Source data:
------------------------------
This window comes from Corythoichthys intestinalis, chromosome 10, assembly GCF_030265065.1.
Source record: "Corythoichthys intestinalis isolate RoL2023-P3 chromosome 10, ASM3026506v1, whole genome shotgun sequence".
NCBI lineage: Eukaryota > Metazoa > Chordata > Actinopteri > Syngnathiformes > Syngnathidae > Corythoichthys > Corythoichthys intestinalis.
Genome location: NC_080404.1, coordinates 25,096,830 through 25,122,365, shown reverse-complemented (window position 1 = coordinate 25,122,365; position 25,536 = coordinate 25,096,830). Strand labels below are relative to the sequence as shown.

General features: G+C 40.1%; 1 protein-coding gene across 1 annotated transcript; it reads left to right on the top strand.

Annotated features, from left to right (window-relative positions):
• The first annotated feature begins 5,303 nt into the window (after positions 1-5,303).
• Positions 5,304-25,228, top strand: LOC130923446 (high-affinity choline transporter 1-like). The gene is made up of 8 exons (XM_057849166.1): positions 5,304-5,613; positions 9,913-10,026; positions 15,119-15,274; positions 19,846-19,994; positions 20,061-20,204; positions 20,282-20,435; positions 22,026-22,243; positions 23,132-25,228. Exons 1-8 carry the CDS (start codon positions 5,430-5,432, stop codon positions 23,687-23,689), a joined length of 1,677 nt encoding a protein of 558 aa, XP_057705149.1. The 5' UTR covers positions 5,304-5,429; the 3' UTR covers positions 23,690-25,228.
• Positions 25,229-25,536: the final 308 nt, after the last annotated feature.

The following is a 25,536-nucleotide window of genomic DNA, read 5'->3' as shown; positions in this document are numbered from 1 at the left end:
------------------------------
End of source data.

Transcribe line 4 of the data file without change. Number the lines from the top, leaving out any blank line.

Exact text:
Genome location: NC_080404.1, coordinates 25,096,830 through 25,122,365, shown reverse-complemented (window position 1 = coordinate 25,122,365; position 25,536 = coordinate 25,096,830). Strand labels below are relative to the sequence as shown.